Patients With Opioid Dependence Prefer Depot vs Sublingual Buprenorphine

The researchers’ objective was to compare the patient satisfaction of adult outpatients with opioid dependence who were administered buprenorphine subcutaneously by depot vs those given the drug sublingually.

Subcutaneously administered depot buprenorphine was associated with better treatment satisfaction compared with sublingual buprenorphine in patients treated for opioid dependence, according to a study published in JAMA Network Open.

In this open-label trial, a total of 119 adult outpatients (mean age, 44.4 years) with opioid dependence in Australia were randomly assigned to weekly or monthly depot buprenorphine (n=60) or daily sublingual buprenorphine (n=59). Treatment was administered over a 24-week period.

Study investigators compared the 2 groups in terms of the 24-week differences in patient-reported treatment satisfaction, as assessed using the Treatment Satisfaction Questionnaire for Medication (TSQM). Other endpoints included treatment burden and safety.

At the time of enrollment, all patients were receiving sublingual buprenorphine. At 24 weeks, a significantly higher mean TSQM global satisfaction score was observed in the depot group vs the sublingual arm (82.5 vs 74.3; difference, 8.2; 95% CI, 1.7-14.6; P =.01).

Treatment with depot buprenorphine was associated with improved treatment burden, as indicated by significantly lower global scores on the Treatment Burden Questionnaire (13.2 vs 28.6; difference, -15.4; 95% CI, -22.6 to -8.2; P <.001).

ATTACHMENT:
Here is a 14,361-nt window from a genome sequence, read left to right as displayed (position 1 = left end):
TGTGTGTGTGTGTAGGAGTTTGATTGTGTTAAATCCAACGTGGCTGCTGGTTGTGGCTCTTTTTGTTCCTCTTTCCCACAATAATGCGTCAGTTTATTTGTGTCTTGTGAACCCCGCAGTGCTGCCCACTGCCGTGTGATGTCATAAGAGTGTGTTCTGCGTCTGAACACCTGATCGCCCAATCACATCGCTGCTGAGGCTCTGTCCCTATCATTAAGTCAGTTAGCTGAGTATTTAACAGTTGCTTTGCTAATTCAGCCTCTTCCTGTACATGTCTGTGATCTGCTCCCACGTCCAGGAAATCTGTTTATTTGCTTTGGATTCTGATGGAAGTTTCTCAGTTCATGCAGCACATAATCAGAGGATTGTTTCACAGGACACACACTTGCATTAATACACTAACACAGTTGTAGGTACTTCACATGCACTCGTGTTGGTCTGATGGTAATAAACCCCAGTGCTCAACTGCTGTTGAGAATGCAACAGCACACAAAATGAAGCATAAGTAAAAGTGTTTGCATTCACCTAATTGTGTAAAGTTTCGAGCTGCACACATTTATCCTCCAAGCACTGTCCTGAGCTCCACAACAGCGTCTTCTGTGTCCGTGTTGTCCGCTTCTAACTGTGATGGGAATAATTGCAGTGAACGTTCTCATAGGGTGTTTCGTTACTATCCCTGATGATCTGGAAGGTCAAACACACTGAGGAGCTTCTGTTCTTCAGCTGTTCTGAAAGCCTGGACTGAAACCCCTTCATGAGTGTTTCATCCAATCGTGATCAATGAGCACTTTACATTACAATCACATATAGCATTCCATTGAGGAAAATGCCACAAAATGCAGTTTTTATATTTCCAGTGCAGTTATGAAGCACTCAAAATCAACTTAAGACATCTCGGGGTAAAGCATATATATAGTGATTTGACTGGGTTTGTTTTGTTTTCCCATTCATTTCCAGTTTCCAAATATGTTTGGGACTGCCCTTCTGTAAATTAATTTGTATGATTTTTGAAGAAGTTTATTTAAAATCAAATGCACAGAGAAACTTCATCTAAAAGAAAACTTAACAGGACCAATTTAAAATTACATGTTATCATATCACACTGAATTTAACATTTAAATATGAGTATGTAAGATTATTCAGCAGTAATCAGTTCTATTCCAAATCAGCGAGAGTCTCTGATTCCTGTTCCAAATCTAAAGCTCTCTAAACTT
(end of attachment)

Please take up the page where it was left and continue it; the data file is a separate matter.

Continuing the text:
Approximately 65% of participants in the depot buprenorphine arm reported 117 adverse drug reactions. Most reactions were injection site reactions of mild intensity. Up to 20.3% of patients in the sublingual buprenorphine reported 21 adverse drug reactions. There were no study withdrawals due to adverse reactions or events.

A limitation of this study was the inclusion of only those patients who were receiving treatment with buprenorphine prior to entry. For that reason, the findings may not be generalizable across treatment-naive patients.

In addition to the potential clinical implications, this “study highlights the application of patient-reported outcomes as alternate end points to traditional markers of substance use in addiction treatment outcome studies.”

Disclosure: This research was supported by Camurus AB. Please see the original reference for a full list of authors’ disclosures.


Lintzeris N, Dunlop AJ, Haber PS, et al. Patient-reported outcomes of treatment of opioid dependence with weekly and monthly subcutaneous depot vs daily sublingual buprenorphine: a randomized clinical trial. JAMA Netw Open. 2021;4(5):e219041. doi:10.1001/jamanetworkopen.2021.9041